The effects of albumin, irrespective of the reason for administration, on patient outcome are further confounded by the concurrent administration of the sodium- and chloriderich carrier fluid of dilute solutions, making comparisons not between different fluids but between essentially similar fluids and additional colloid. However, the sodium and chloride content of various albumin solutions varies with albumin concentration and country of origin, as does the inclusion of other organic compounds such as octanoate (Kaplan and Kellum 2010). In the ALBIOS and EARSS studies patients received a concentrated solution of 20% albumin (Caironi et al. 2014; Charpentier and Mira 2011), while patients in the SAFE study received 4% albumin (Finfer et al. 2004). The constituents and tonicity are not presented in either the papers or any supplemental material. In a nested cohort study of more than 600 patients from three ICUs involved in the SAFE trial, the volume rather than type of fluid administered was a much stronger predictor of the acid-base and biochemical changes resulting from resuscitation with albumin or saline (Bellomo et al. 2006). It may be that the risks associated with excess sodium (Bihari et al. 2010) and chloride (Yunos et al. 2014; Yunos et al. 2012) administration obscure any benefits of albumin delivery. One potential alternative would be to administer concentrated salt-poor albumin solution as a form of low-volume haemodynamic resuscitation. In a retrospective observational study of 202 patients in an Australian tertiary intensive care unit, 100ml of 20% albumin solution delivered the same haemodynamic improvement as 500ml of 4% albumin solution, but in a volume-, chloride- and sodium-sparing manner (Bannard-Smith et al. 2015).

 

Concurrent administration of other fluids is potentially an important consideration in any study involving a head-to-head comparison of fluids. Other debates rage within the fluid space: the emerging preference for balanced crystalloid solutions over non-physiological “normal” saline, for example (Glassford et al. 2016). However, the signal for harm observed in critically ill patients with sepsis treated with hydroxyethyl starches (HES) across multiple studies is of particular interest, given the process of care observed in the ALBIOS study (Caironi et al. 2014). Overall, 31.9% of patients in the albumin group were exposed to HES in the 24h prior to randomisation, and 17.5% were exposed to a median of 750ml over at least 24h during the study. Moreover, 33.6% of patients in the saline group were exposed to HES in the 24h prior to randomisation, and 17% were exposed to a median of 1000ml over at least 24h during the study. 90-day mortality (Albumin: 47.8% vs 39.7%; Saline: 52.6% vs 41.7%) and the incidence of acute kidney injury (Albumin: 27.5% vs 20.7%; Saline: 27.7% vs 21.6%) were higher in both treatment groups in those exposed to HES during the study. A proposed individual patient comparative analysis of data from the SAFE and CHEST (Crystalloid v Hydroxyethyl Starch Trial) studies is forthcoming, and may offer some insights into the impact of starch exposure in the setting of albumin administration (Hammond et al. 2014), but given these results, post-hoc analyses of the ALBIOS data would provide additional relevant data.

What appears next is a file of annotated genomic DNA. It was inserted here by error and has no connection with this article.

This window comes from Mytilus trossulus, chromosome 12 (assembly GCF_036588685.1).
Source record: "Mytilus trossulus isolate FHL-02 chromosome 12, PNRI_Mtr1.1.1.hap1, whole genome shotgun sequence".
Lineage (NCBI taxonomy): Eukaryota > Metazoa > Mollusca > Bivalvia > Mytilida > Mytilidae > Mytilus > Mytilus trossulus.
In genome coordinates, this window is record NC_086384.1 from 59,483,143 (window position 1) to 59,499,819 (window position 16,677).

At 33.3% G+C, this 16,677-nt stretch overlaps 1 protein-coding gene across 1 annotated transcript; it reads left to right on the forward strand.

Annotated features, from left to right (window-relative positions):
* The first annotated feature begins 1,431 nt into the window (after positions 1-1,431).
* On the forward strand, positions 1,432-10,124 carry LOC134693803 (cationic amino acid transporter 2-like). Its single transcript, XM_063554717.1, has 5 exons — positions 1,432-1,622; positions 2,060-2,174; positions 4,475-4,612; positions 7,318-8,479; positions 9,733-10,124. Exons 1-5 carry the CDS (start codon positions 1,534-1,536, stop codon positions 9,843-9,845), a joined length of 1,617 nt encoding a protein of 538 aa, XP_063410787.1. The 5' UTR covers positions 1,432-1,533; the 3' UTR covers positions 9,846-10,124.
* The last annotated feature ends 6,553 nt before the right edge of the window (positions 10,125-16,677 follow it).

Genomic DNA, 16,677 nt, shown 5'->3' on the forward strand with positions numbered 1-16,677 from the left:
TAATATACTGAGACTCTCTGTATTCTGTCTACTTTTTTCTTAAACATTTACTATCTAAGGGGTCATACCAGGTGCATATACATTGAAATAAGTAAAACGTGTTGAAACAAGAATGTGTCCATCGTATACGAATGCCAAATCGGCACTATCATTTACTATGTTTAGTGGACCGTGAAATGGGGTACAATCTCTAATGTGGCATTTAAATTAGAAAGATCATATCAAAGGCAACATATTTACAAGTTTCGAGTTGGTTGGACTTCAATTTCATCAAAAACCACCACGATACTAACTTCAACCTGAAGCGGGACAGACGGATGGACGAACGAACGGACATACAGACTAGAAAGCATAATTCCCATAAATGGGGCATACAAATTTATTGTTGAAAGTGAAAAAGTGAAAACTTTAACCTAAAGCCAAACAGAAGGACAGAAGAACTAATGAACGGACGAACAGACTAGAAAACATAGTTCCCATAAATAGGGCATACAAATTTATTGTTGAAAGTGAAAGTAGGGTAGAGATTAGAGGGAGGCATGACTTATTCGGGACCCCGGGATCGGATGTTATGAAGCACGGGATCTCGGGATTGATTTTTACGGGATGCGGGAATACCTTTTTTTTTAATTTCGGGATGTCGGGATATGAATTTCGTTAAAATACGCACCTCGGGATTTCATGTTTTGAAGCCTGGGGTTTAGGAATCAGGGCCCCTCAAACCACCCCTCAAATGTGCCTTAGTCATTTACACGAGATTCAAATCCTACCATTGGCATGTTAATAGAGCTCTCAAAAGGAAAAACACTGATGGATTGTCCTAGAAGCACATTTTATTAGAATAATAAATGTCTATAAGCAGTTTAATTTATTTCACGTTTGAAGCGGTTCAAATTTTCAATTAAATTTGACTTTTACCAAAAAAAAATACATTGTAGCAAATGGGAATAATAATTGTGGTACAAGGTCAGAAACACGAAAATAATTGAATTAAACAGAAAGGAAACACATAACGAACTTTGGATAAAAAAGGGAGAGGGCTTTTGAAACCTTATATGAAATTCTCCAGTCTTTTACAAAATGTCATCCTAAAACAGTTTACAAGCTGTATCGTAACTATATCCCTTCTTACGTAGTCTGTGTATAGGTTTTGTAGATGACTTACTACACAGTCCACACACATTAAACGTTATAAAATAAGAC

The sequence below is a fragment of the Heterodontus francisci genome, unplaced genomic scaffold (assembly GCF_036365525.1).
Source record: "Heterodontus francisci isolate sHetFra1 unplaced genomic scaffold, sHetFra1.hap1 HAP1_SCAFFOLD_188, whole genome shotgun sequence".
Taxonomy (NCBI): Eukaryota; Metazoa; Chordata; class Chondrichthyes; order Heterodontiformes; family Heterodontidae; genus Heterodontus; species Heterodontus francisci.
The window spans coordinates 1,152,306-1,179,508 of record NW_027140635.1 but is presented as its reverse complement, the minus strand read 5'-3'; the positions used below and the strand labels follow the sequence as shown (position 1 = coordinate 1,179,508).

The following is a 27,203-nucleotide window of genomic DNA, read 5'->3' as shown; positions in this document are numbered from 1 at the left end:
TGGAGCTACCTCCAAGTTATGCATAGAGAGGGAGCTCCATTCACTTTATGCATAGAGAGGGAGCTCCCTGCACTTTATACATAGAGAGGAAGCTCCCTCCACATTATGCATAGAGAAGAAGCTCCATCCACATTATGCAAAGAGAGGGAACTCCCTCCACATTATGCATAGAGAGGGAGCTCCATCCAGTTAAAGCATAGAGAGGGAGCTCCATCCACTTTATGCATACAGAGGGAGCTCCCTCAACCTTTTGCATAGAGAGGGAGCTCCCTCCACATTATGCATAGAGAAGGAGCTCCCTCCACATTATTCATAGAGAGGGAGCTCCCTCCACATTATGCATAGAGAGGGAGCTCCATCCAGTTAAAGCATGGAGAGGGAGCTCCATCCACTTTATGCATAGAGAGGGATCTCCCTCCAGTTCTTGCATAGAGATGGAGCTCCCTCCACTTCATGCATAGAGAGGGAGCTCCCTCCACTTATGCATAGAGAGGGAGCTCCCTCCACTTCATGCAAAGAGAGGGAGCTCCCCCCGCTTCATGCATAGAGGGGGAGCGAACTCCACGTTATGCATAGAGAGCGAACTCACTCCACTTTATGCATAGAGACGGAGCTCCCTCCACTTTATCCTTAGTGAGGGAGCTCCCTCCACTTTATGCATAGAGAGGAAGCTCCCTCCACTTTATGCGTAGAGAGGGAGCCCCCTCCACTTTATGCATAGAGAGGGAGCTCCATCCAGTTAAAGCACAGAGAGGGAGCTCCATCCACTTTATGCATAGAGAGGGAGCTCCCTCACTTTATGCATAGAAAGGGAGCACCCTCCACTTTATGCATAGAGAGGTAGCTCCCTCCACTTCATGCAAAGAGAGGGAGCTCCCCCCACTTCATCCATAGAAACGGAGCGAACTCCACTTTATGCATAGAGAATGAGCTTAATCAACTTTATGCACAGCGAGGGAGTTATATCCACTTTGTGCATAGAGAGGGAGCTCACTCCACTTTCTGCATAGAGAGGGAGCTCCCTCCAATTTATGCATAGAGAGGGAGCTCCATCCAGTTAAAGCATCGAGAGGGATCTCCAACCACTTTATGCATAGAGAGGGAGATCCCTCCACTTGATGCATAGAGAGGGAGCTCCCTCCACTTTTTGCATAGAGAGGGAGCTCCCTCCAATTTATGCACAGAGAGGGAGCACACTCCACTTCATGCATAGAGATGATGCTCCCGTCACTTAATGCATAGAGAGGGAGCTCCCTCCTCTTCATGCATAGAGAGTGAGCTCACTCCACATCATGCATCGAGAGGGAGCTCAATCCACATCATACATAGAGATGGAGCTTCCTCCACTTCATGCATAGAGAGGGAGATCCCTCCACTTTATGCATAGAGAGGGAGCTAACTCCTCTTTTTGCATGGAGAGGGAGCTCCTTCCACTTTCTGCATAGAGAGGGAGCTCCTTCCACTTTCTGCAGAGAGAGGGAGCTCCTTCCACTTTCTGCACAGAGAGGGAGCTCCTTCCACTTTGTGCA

Alternative Approaches to Analysing the Evidence

 

Bayesian frameworks offer an alternative method by which to analyse the relative comparative effectiveness of albumin as a resuscitation fluid in sepsis.

 

Network meta-analysis is a non-frequentist method of comparing multiple treatments directly within and indirectly across RCTs. The process is similar to bootstrapping, with a number of iterations being modelled. Techniques to minimise the effect of initial values on the posterior inference and reduce sample autocorrelation are applied (Hamra et al. 2013). In a recent network meta-analysis of fluid resuscitation in 19,000 septic patients across 14 studies with 15 direct comparisons, a lower mortality was associated with albumin use than with crystalloid or starch use in a 4-node model, and with albumin compared to saline in a 6-node model with moderate confidence in all albumin estimates (Rochwerg et al. 2013). Beyond the difficulty of interpreting these results in a frequentist paradigm, bias is of even more significance in network studies than in conventional meta-analyses as it affects not only direct comparisons, but also any indirect comparison made. Clinical, statistical and methodological heterogeneity, and inconsistency, or a discrepancy between direct and indirect comparisons, may affect different regions of a network to a greater or lesser extent (Li et al. 2011). More research is required before the conclusions of network meta-analysis form the basis of changes in clinical practice, but they offer an exciting alternative to traditional models of evidence integration.